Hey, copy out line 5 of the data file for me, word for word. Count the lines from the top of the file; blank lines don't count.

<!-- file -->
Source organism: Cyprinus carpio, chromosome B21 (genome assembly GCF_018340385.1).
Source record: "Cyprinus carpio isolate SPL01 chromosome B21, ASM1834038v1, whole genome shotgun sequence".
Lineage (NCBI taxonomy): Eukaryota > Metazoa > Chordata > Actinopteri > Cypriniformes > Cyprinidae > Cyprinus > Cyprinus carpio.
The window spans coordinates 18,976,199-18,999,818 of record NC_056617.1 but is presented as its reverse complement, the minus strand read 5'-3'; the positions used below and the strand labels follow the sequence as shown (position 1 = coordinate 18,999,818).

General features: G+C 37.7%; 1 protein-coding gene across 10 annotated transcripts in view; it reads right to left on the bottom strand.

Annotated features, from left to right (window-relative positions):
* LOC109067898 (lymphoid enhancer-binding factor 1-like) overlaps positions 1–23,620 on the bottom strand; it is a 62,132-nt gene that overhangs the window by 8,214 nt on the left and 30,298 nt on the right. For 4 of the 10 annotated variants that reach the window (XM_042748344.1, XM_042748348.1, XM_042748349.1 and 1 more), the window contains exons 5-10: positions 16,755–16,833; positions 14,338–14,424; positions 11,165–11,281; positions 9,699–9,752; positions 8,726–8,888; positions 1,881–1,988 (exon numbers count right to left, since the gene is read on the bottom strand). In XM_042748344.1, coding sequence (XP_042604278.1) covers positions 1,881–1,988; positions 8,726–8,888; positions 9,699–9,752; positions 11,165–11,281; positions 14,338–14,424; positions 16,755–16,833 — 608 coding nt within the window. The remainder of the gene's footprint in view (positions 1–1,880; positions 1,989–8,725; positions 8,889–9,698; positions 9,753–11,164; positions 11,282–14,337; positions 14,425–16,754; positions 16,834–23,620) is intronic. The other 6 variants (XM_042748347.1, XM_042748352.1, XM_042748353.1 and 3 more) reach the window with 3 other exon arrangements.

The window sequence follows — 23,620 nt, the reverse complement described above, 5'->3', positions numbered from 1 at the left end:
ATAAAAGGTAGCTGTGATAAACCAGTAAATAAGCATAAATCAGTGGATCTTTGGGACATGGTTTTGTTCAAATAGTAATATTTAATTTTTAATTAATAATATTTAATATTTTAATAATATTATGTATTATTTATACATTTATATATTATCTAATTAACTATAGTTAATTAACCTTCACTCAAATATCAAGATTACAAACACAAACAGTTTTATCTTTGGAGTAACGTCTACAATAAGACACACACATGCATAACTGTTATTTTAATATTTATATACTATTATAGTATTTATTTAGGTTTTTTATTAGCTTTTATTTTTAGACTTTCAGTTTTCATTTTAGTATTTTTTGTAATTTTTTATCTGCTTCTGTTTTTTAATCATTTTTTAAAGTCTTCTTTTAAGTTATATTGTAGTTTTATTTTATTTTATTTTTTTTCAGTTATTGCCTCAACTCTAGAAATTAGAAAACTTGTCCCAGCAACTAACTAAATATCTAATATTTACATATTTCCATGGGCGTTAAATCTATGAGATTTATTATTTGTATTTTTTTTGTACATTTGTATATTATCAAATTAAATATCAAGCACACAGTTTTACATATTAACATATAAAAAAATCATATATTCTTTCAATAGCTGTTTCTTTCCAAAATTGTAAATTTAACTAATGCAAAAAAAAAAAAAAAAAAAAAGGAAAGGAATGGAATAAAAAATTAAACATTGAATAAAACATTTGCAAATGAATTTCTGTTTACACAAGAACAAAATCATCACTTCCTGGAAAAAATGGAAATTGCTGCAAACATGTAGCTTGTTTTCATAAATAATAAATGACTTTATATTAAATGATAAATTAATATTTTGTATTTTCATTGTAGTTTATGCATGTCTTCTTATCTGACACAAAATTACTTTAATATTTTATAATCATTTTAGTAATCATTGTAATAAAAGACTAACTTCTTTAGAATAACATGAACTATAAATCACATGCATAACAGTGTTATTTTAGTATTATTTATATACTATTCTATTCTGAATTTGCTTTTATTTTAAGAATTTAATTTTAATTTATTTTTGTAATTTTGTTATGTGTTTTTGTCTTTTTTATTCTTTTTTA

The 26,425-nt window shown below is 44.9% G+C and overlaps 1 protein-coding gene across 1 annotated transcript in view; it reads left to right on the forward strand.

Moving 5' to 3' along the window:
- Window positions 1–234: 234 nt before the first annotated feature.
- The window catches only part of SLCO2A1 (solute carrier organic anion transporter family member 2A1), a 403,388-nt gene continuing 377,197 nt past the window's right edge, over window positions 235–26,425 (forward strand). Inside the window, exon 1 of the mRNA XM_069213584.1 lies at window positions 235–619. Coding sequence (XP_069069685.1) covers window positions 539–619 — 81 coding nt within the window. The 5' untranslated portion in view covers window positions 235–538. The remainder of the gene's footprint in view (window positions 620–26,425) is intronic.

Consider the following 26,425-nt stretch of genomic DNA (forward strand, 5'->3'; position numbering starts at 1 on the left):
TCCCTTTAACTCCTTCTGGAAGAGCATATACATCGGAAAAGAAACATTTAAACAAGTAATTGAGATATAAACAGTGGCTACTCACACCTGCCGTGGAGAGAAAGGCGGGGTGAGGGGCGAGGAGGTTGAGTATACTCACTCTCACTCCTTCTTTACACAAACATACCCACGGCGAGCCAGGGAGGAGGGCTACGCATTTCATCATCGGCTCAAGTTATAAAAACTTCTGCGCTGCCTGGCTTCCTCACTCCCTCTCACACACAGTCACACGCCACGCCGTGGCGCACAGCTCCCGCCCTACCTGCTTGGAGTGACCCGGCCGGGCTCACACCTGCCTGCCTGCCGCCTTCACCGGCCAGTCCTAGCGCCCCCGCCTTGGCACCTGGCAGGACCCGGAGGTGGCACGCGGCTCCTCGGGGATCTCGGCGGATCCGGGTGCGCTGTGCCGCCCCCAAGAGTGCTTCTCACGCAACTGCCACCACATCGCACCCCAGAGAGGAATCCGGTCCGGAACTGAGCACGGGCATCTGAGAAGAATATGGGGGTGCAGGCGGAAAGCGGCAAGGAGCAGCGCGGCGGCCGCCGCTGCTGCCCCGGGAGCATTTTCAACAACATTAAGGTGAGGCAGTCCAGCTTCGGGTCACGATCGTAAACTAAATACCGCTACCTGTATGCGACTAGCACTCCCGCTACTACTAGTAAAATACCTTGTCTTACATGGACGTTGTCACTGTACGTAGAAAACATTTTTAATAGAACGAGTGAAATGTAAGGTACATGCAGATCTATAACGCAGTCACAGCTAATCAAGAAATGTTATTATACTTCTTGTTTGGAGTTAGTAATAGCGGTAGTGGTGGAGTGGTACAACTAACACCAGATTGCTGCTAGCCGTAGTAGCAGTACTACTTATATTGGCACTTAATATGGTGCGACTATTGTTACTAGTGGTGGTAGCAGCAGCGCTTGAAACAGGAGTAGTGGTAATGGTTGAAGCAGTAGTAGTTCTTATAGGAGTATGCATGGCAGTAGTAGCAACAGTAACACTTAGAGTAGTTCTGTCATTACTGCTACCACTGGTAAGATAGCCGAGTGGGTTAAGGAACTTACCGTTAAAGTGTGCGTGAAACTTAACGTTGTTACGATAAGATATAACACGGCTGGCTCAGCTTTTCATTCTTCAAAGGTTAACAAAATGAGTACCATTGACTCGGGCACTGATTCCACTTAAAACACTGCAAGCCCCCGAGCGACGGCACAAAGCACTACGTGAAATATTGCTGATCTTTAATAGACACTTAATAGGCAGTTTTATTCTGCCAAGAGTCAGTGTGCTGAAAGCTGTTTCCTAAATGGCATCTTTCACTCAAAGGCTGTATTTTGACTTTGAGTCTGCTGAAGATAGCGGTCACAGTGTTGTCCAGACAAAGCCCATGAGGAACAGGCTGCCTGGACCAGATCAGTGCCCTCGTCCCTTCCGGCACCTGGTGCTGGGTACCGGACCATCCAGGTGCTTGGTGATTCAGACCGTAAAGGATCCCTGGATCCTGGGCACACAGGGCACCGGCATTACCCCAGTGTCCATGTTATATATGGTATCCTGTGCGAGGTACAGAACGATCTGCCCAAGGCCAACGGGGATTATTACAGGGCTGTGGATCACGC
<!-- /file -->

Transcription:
General features: G+C 37.7%; 1 protein-coding gene across 10 annotated transcripts in view; it reads right to left on the bottom strand.